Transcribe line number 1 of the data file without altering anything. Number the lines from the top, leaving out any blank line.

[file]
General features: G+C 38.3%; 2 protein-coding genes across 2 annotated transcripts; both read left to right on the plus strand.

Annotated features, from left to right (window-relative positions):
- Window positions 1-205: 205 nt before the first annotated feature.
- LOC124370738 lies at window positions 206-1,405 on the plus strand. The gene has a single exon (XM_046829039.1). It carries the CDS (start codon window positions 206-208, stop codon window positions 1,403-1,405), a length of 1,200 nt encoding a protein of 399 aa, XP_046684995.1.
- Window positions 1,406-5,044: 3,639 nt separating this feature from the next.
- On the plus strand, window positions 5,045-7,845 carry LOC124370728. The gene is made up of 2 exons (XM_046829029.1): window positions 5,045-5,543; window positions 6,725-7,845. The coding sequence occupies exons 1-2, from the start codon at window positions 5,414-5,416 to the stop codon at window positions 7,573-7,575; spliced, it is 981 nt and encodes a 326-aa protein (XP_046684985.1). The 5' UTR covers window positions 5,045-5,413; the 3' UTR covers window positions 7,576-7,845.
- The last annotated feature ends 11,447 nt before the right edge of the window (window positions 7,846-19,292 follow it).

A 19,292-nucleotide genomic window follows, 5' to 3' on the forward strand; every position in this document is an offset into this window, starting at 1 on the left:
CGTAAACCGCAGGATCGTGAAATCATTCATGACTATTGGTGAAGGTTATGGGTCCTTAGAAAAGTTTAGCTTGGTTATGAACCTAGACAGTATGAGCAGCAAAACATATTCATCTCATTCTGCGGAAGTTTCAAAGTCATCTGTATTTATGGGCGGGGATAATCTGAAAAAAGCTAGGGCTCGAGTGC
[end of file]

General features: G+C 38.3%; 2 protein-coding genes across 2 annotated transcripts; both read left to right on the plus strand.